PROSPERITY — The familiar tune of “anything you can do, I can do better” takes on a new sound when it comes to the potential competitive personalities of twins.
This unique sibling rivalry happens quite often at Mid-Carolina Middle School with their 18 sets of twins and one set of triplets, making up around 15 percent of their student body of 603.
Principal Deedee Westwood stumbled across the unique situation earlier this year when she was meeting with other staff from the school and one of the teachers mentioned mixing up a set of twins during their class.
“I started naming them off, wondering just how many we had here,” Westwood said.
Westwood said she then asked their attendance clerk to run off a report by birthdays, discovering just how many the school had as a whole, the majority of nine sets coming from feeder school, Pomaria Garmany Elementary.
“That’s a good chunk of our students,” Westwood said.
Although no set of twins or triplets from the school are identical, even being fraternal twins, most agree that students Sidney and Annie Tindall resemble each other most closely.
Annie recalled a time when they played tricks on teachers just because they could.
“I remember going to the bathroom at the same time as Sidney in elementary school and then we came back and switched classes to confuse the teacher,” Annie said. “We never got caught.”
The same situation happened during roll call of a chorus class the girls shared this year. Chorus teacher Brittany Allison said she was unaware that the two had even switched places until they told her the story later on.
Growing up, Annie said the two of them shared everything, including birthday cakes. She recalled a time when their cake was split down the middle — one half was strawberry, while the other half had a Spongebob theme.
While she describes herself as more reserved, Annie said her sister Sidney can be more “sassy” than she is. “We say things at the same time,” she said.
Annie and Sidney are in the eighth grade at MCMS.
What’s it like?
Seventh grader Reagan White has a different experience than most of her peers as she is one of three — in a set of fraternal triplets.
Reagan said that she and her sisters Margaret (Maggie) and Kyndal are all very different.
“Maggie gets worked up about things, Kyndal is laid back, and I’m somewhere in the middle,” Reagan said.
Although Reagan said sometimes it’s nice to share, you may not get as many things when you’re a triplet. One thing for sure, Reagan said it was never boring always having someone to play with or talk to.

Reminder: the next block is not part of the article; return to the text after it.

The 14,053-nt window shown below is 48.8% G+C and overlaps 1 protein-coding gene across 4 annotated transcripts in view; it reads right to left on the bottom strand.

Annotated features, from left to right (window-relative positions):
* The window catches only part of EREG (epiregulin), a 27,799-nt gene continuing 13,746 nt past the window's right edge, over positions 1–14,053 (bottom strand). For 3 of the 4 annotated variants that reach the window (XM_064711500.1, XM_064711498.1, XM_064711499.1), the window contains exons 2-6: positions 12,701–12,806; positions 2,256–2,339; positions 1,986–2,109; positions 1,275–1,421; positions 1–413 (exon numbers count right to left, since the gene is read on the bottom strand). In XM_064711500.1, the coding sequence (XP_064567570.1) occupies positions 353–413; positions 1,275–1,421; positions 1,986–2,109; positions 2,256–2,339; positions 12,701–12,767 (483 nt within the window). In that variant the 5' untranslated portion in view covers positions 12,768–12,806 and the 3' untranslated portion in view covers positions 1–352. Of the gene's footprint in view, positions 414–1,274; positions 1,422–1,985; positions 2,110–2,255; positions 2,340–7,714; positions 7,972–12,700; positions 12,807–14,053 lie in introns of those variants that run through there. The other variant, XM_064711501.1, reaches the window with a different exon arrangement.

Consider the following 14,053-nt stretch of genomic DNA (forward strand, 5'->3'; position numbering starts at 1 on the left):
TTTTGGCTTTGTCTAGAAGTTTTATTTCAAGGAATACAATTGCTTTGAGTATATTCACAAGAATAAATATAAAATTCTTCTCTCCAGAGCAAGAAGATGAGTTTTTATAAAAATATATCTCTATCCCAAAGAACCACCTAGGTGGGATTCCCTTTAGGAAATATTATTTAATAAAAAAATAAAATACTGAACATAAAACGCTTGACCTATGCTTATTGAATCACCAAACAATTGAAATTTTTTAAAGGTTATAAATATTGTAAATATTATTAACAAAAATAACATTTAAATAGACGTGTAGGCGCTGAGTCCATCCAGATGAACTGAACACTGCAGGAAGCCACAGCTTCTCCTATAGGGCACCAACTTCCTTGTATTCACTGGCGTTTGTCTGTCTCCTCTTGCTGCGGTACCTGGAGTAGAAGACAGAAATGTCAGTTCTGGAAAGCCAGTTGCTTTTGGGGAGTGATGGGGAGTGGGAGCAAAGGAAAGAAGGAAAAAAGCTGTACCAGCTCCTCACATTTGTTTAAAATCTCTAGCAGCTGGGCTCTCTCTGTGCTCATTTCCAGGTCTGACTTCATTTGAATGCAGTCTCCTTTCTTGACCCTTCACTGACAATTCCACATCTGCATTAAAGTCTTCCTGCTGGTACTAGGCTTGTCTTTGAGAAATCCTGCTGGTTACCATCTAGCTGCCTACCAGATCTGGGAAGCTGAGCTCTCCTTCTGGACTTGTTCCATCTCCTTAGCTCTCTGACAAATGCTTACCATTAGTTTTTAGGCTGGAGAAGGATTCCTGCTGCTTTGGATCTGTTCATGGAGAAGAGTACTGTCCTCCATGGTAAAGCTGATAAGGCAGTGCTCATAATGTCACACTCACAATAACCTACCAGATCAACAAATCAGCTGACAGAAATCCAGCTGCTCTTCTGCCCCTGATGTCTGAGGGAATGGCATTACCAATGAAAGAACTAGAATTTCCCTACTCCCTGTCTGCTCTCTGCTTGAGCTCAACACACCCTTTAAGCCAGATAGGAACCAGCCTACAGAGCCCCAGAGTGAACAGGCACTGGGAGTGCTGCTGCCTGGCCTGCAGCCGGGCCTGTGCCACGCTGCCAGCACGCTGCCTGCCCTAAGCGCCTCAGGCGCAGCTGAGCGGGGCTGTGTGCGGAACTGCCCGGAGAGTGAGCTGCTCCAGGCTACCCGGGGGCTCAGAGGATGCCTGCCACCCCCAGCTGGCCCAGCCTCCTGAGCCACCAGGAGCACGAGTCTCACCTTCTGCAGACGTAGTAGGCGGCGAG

The three of them sometimes even have similar dreams, Reagan said. She said her parents have shared stories with the three of them of them all crying, or saying similar things while sound asleep.
Jerel Dewalt said he and his sister Jena were born five minutes apart. The two have gotten the nicknames of “Jack” and “Jill” while growing up.
Being fraternal twins, Jerel said he and his sister are very different, yet similar in nature. They’re both athletic. Jerel plays basketball, while Jena plays softball and is involved with cheerleading.
Allison said that in her chorus classes alone, she teaches two sets of twins and the set of triplets. In all instances, Allison said she teaches the sets in the same class.
Among one set of twins she teaches, Allison said she’s noticed that both were outgoing, although one seemed louder than the other.
“When one of them is absent, the other seems to be a bit more subdued than usual, but it often depends on the reason for the other one’s absence,” Allison said. “When one is sick, they definitely act a bit more melancholy.”
In another set she teaches, Allison said they have very different friends, although they get along well together while at school. Allison said they also tend to take after one another.
“When one is hurt, the other becomes very anxious and sometimes upset,” Allison said. “I have found that when one goes to the nurse, the other comes up with a reason why they need to go to the nurse”
Although very similar in nature at times, Allison said she’s noticed that in the three groups she teaches, they all seem to do their own thing with their own friends, yet still find ways to stand up for one another.
Westwood said she’s enjoyed seeing their features change in several sets as they’ve grown from sixth grade until eighth grade. She said they can also be very competitive academically from year to year.
“They all come from great families, and are great kids,” Westwood said.